Canfor reduces sawmill capacity
Canfor lumber products

Vancouver, BC – Canfor Corp. announced the permanent reduction of 150 million board feet of production capacity at its Plateau Sawmill to resize the facility and align it with the available, sustainable timber supply in the region following the devastating impacts of the Mountain Pine Beetle infestation and other constraints on the timber harvesting land base. 

The reduction in production capacity will be achieved through a partial plant closure and the elimination of one of the three production lines in the mill. The capacity reduction is expected to impact approximately 70 employees at the facility and is anticipated to take effect at the end of the second quarter of 2022 following the depletion of existing log inventory. 

Canfor said it will mitigate the impact to affected employees by offering employment opportunities at other Canfor locations, along with relocation and transition support. “As the allowable annual cut has decreased in the region, it is necessary to resize the facility to align with the sustainable fiber supply,” said Don Kayne, president and CEO, Canfor.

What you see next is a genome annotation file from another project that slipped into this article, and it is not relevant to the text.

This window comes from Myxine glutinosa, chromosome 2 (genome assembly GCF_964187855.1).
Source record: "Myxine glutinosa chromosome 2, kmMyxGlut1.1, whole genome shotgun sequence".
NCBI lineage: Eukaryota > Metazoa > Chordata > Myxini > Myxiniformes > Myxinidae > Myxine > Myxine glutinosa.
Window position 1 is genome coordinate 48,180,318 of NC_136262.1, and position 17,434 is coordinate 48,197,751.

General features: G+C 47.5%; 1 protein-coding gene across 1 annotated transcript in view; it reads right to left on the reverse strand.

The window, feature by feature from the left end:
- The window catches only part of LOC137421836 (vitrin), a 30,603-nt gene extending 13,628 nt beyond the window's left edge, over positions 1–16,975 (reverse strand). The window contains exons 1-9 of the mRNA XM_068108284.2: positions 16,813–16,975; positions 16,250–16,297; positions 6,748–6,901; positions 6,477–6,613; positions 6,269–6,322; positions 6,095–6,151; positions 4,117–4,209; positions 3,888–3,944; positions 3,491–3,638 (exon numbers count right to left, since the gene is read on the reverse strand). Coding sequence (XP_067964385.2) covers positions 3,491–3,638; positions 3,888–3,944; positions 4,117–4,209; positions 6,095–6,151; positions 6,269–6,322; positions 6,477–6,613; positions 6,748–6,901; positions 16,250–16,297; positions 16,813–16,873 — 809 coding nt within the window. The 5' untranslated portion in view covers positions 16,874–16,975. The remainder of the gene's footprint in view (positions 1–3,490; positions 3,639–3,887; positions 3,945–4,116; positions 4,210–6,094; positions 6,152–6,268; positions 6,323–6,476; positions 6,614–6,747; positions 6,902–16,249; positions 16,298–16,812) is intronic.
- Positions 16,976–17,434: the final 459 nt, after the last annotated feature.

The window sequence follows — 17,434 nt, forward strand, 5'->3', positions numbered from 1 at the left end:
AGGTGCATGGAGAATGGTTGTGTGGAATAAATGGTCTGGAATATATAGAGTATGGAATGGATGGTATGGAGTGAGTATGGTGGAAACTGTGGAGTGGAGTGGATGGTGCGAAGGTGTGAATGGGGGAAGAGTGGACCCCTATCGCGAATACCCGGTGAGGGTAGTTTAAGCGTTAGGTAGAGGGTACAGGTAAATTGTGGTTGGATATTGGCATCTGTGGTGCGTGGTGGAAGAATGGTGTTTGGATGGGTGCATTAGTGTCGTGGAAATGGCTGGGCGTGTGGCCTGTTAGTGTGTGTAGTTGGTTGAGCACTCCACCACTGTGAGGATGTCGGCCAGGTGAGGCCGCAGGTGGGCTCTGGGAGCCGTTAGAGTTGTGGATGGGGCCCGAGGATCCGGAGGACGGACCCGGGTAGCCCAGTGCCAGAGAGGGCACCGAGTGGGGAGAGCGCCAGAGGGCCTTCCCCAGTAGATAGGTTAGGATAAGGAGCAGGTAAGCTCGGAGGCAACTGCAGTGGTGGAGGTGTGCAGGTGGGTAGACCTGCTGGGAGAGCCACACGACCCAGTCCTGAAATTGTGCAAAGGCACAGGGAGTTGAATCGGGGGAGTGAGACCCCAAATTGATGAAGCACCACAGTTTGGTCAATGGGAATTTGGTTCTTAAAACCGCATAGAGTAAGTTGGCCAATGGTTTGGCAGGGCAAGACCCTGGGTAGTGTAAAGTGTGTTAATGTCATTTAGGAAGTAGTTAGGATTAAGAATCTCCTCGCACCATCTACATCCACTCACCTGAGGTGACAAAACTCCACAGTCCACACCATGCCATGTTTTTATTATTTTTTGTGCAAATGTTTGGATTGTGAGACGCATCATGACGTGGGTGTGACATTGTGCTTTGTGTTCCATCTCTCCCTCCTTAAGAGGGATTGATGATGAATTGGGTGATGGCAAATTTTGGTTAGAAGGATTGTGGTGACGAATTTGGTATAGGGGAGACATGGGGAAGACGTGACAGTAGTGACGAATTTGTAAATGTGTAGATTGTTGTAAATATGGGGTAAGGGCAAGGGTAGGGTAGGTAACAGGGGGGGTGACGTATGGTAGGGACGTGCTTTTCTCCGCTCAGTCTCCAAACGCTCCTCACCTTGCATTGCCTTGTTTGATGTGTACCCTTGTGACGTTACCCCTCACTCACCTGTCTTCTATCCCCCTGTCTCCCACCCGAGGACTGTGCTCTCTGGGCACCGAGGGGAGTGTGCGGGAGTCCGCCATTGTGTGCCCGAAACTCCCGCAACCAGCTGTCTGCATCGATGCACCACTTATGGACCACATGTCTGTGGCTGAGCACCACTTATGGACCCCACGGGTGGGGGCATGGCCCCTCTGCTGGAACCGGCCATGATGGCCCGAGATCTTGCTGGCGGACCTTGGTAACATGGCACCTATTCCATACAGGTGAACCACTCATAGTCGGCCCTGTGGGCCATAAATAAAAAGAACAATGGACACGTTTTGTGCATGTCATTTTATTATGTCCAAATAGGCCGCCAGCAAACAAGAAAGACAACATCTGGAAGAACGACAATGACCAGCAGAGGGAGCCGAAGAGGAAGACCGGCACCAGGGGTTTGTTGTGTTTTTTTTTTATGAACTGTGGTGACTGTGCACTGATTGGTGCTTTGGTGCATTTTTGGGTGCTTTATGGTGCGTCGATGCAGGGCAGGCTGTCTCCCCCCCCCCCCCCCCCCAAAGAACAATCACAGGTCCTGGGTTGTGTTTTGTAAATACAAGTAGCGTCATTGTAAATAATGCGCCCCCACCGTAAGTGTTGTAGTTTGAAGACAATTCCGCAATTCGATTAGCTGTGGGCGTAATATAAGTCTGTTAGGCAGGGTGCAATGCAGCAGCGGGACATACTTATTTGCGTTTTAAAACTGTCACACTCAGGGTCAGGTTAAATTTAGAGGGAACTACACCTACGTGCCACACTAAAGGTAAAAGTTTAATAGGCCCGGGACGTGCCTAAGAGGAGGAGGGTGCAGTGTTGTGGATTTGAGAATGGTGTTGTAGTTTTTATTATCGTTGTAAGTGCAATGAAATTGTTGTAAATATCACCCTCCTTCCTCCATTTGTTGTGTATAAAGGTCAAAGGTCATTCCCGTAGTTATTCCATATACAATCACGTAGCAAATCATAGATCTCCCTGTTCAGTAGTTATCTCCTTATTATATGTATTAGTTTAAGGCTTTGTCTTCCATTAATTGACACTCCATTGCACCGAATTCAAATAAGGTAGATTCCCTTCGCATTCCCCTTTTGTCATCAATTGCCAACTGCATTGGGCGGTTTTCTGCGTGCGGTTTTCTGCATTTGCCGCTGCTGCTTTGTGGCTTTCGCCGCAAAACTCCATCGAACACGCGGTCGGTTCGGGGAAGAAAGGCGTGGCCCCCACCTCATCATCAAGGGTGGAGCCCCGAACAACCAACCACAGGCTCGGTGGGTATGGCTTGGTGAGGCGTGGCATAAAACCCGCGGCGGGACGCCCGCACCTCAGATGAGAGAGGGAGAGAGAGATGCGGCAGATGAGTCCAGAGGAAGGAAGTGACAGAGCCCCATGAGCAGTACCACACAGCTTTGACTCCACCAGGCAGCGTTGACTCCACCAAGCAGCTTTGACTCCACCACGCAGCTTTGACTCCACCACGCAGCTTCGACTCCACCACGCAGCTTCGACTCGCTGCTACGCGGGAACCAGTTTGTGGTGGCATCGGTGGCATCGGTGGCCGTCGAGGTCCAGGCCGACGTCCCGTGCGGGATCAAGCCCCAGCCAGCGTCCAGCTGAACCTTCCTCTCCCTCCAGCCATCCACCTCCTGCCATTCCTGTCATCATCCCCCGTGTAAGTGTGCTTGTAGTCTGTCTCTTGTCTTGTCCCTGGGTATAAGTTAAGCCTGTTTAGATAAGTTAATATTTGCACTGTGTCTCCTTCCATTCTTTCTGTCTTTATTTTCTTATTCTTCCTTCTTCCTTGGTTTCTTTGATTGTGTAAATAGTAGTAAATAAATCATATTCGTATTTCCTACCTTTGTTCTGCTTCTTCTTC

Canfor is investing $14 million in the Plateau facility to enhance manufacturing flexibility and efficiency of the two remaining production lines and position the smaller scale operation for long-term success. Following the completion of the capital investment and the closure of the production line in the second quarter, Plateau’s annual production capacity will be 370 million board feet.


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Larry Adams | Editor

Larry Adams is a Chicago-based writer and editor who writes about how things get done. A former wire service and community newspaper reporter, Larry is an award-winning writer with more than three decades of experience. In addition to writing about woodworking, he has covered science, metrology, metalworking, industrial design, quality control, imaging, Swiss and micromanufacturing . He was previously a Tabbie Award winner for his coverage of nano-based coatings technology for the automotive industry. Larry volunteers for the historic preservation group, the Kalo Foundation/Ianelli Studios, and the science-based group, Chicago Council on Science and Technology (C2ST).